Haiti Election Boycott Takes Shape: World Intellectuals and Activists Call to Annul Elections

This year’s Carnaval “is not really taking,” explains Yves Pierre-Louis, an organizer with the Heads Together of Popular Organizations (Tet Kole Oganizasyon Popile), a broad front of Haitian grassroots groups.

Crowds have been thin and enthusiasm weak during the current Mardi Gras celebration (which culminates Mar. 8) due to a lack of government funding and a malaise which hangs over the country where more than one million earthquake victims remain homeless in growingly tattered IDP camps and where “a mockery of an election, which will result in the ‘selection’ of one of two arch-reactionaries to be President, is being shoved down our throat by the so-called international community,” he said.

The run-off, between former First Lady Mirlande Manigat and former konpa singer Michel “Sweet Micky” Martelly is scheduled to take place on Mar. 20, and the two candidates are crisscrossing Haiti with campaign rallies in towns, large and small.

There is only one small problem: the election is illegal under Haiti’s Constitution and Electoral Law. Only four of the eight-member Provisional Electoral Council (CEP) have voted to proceed with the second round, one short of the five necessary. Furthermore, the first round results have not been published in the journal of record, Le Moniteur, and President René Préval has not officially convoked Haitians to vote, both constitutional requirements.

“In this election, it is the United Nations [UN] and Organization of American States [OAS], both acting on Washington’s behalf, who are convoking the people to vote for the candidates whom they have designated,” Pierre-Louis said. (Last month, the OAS forced the CEP – legally, the “final arbiter” of Haitian elections – to replace Jude Célestin, the candidate of Préval’s party, with Martelly in the run-off.)

In response, Tet Kole and a number of other organizations and parties are organizing a demonstration in the capital on Mar. 15 to call for a boycott of the elections and exiled former President Jean-Bertrand Aristide’s return.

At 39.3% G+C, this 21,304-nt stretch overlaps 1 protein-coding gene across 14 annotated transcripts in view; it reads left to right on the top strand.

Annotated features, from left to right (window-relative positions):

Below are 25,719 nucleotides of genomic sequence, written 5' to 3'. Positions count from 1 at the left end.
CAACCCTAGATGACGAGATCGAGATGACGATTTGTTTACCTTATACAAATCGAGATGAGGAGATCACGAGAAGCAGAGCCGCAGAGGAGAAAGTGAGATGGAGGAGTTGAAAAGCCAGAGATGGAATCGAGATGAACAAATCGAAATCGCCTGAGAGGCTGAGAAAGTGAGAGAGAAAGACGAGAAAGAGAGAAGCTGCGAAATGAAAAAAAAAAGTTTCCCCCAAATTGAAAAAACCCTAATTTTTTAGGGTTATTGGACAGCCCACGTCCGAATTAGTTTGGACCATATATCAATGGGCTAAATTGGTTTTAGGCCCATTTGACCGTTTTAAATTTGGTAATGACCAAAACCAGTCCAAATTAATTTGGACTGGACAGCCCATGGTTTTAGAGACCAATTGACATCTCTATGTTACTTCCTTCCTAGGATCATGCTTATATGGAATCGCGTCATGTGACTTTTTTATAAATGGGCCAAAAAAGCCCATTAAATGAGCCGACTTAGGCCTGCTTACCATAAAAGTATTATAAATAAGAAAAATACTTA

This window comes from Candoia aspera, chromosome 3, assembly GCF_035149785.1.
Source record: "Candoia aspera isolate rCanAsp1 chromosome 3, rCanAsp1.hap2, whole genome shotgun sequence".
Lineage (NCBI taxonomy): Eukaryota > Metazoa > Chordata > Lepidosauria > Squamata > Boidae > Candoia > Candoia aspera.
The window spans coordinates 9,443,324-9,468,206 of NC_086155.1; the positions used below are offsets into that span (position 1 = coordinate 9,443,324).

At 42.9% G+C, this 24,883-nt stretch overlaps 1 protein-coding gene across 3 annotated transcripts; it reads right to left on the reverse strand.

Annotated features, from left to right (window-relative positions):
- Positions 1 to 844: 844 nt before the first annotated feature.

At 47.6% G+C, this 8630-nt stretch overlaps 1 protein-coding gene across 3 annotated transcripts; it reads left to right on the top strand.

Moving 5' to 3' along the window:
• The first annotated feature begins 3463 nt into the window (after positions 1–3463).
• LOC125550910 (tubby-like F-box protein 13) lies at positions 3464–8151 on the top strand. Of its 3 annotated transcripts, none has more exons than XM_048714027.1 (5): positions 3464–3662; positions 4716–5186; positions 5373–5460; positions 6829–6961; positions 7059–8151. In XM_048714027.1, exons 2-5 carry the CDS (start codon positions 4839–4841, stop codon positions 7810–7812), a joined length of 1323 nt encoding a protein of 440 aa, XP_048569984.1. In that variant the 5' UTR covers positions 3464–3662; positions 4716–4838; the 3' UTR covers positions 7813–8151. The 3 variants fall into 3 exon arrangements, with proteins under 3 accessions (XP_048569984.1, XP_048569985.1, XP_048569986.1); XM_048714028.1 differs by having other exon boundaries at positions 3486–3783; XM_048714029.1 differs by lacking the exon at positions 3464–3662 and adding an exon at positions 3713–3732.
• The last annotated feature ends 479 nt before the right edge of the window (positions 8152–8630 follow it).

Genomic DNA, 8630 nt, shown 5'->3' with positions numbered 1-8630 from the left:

Meanwhile, four other presidential candidates – Jean Henri Céant, Yves Cristallin, Jacques Edouard Alexis, and Charles Henri Baker – have called for annulment of the elections, whose first round was severely marred by massive and widespread voter fraud, violence and disenfranchisement. “We want the annulment, pure and simple, of the shameful Nov. 28 election,” Cristallin said.

Last week, The Guardian (UK) published an open letter signed by prominent figures like author and linguist Noam Chomsky, Slovenian philosopher Slavoj Žižek, actor Danny Glover, British Pakistani intellectual Tariq Ali, and former U.S. Attorney General Ramsey Clark, among others. The letter, which calls for new elections and Aristide’s return, was published simultaneously in French in last week’s Haiti Liberté. Since that time, a number of other well-known and well-respected figures have signed on to the letter, including Haitian-American novelist Edwidge Danticat, Uruguayan author and historian Eduardo Galeano, British parliamentarian John McDonnell, and philosopher Cornel West.

Below we reproduce the complete letter in English along with the updated list of signers:

Over the next few years, much of Haiti will be reb uilt and much of its economy restructured. In response to last year’s earthquake an unprecedented amount of money has been promised for reconstruction. It’s more important than ever before that Haiti be governed by an administration that reflects the true will and interests of its people, rather than the concerns of foreign governments and corporations.

In 2004, the U.S., France and Canada, in alliance with members of Haiti’s business community and demobilised soldiers of the Haitian army, overthrew the last Haitian government to enjoy genuine popular support; the party that led this government, Fanmi Lavalas, was elected with around 75% of the vote. This past November, these same powers imposed and funded an illegitimate electoral process in Haiti, one that blocked the participation of Fanmi Lavalas. Only 23% of Haitian voters participated, scarcely a third of the proportion who voted in the last presidential election.

In recent weeks, the U.S. and its proxies have brazenly interfered in the interpretation of this election’s first round of results. The flawed November vote was not only inconclusive and unrepresentative, its outcome was also unlawful. If the second round of these elections goes ahead as planned on 20 March, it is now sure to result in the unconstitutional selection of a president with closer ties to the powers that sponsored and manipulated them than to the people meant to participate in them.